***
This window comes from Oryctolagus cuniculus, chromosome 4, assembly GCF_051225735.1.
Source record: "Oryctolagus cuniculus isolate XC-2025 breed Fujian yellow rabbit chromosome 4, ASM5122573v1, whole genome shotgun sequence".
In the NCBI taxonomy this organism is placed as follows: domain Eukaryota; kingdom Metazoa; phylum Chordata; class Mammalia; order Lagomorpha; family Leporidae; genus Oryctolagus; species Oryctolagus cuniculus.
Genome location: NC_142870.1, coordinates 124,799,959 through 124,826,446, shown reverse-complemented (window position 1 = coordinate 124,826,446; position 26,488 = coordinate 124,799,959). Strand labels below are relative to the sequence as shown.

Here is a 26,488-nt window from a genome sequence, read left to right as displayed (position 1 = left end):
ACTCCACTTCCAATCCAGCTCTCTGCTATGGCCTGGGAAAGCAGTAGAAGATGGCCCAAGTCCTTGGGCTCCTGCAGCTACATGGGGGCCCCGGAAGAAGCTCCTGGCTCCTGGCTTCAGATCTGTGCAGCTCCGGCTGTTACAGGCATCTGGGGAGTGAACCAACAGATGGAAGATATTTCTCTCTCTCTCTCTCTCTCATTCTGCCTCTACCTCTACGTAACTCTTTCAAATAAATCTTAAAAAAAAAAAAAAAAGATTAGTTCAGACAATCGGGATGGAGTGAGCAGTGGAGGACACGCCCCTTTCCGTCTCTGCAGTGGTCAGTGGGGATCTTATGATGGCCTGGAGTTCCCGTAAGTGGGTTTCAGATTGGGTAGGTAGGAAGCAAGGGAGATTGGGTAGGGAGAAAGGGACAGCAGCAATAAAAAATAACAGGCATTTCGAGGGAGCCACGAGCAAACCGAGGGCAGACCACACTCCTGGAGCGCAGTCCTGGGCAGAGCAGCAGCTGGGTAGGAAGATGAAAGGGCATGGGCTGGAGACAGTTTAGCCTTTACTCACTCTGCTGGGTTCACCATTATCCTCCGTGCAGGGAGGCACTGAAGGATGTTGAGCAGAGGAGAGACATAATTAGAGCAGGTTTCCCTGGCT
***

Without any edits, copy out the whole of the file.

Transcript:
This window comes from Oryctolagus cuniculus, chromosome 4, assembly GCF_051225735.1.
Source record: "Oryctolagus cuniculus isolate XC-2025 breed Fujian yellow rabbit chromosome 4, ASM5122573v1, whole genome shotgun sequence".
In the NCBI taxonomy this organism is placed as follows: domain Eukaryota; kingdom Metazoa; phylum Chordata; class Mammalia; order Lagomorpha; family Leporidae; genus Oryctolagus; species Oryctolagus cuniculus.
Genome location: NC_142870.1, coordinates 124,799,959 through 124,826,446, shown reverse-complemented (window position 1 = coordinate 124,826,446; position 26,488 = coordinate 124,799,959). Strand labels below are relative to the sequence as shown.

Here is a 26,488-nt window from a genome sequence, read left to right as displayed (position 1 = left end):
ACTCCACTTCCAATCCAGCTCTCTGCTATGGCCTGGGAAAGCAGTAGAAGATGGCCCAAGTCCTTGGGCTCCTGCAGCTACATGGGGGCCCCGGAAGAAGCTCCTGGCTCCTGGCTTCAGATCTGTGCAGCTCCGGCTGTTACAGGCATCTGGGGAGTGAACCAACAGATGGAAGATATTTCTCTCTCTCTCTCTCTCTCATTCTGCCTCTACCTCTACGTAACTCTTTCAAATAAATCTTAAAAAAAAAAAAAAAAGATTAGTTCAGACAATCGGGATGGAGTGAGCAGTGGAGGACACGCCCCTTTCCGTCTCTGCAGTGGTCAGTGGGGATCTTATGATGGCCTGGAGTTCCCGTAAGTGGGTTTCAGATTGGGTAGGTAGGAAGCAAGGGAGATTGGGTAGGGAGAAAGGGACAGCAGCAATAAAAAATAACAGGCATTTCGAGGGAGCCACGAGCAAACCGAGGGCAGACCACACTCCTGGAGCGCAGTCCTGGGCAGAGCAGCAGCTGGGTAGGAAGATGAAAGGGCATGGGCTGGAGACAGTTTAGCCTTTACTCACTCTGCTGGGTTCACCATTATCCTCCGTGCAGGGAGGCACTGAAGGATGTTGAGCAGAGGAGAGACATAATTAGAGCAGGTTTCCCTGGCT